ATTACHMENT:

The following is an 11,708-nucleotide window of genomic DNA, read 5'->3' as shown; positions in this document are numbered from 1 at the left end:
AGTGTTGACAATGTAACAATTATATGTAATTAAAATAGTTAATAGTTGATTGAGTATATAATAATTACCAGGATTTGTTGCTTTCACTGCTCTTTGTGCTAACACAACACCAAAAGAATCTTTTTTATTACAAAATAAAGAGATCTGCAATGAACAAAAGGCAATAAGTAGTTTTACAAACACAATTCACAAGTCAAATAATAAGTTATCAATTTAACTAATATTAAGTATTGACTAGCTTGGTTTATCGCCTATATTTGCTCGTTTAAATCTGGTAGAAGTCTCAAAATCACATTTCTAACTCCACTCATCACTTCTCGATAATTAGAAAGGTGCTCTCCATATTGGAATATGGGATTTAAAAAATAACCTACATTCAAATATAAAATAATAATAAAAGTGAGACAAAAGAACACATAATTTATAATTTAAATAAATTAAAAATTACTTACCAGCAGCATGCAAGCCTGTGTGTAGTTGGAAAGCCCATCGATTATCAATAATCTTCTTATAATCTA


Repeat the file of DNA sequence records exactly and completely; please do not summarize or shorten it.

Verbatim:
The following is an 11,708-nucleotide window of genomic DNA, read 5'->3' as shown; positions in this document are numbered from 1 at the left end:
AGTGTTGACAATGTAACAATTATATGTAATTAAAATAGTTAATAGTTGATTGAGTATATAATAATTACCAGGATTTGTTGCTTTCACTGCTCTTTGTGCTAACACAACACCAAAAGAATCTTTTTTATTACAAAATAAAGAGATCTGCAATGAACAAAAGGCAATAAGTAGTTTTACAAACACAATTCACAAGTCAAATAATAAGTTATCAATTTAACTAATATTAAGTATTGACTAGCTTGGTTTATCGCCTATATTTGCTCGTTTAAATCTGGTAGAAGTCTCAAAATCACATTTCTAACTCCACTCATCACTTCTCGATAATTAGAAAGGTGCTCTCCATATTGGAATATGGGATTTAAAAAATAACCTACATTCAAATATAAAATAATAATAAAAGTGAGACAAAAGAACACATAATTTATAATTTAAATAAATTAAAAATTACTTACCAGCAGCATGCAAGCCTGTGTGTAGTTGGAAAGCCCATCGATTATCAATAATCTTCTTATAATCTA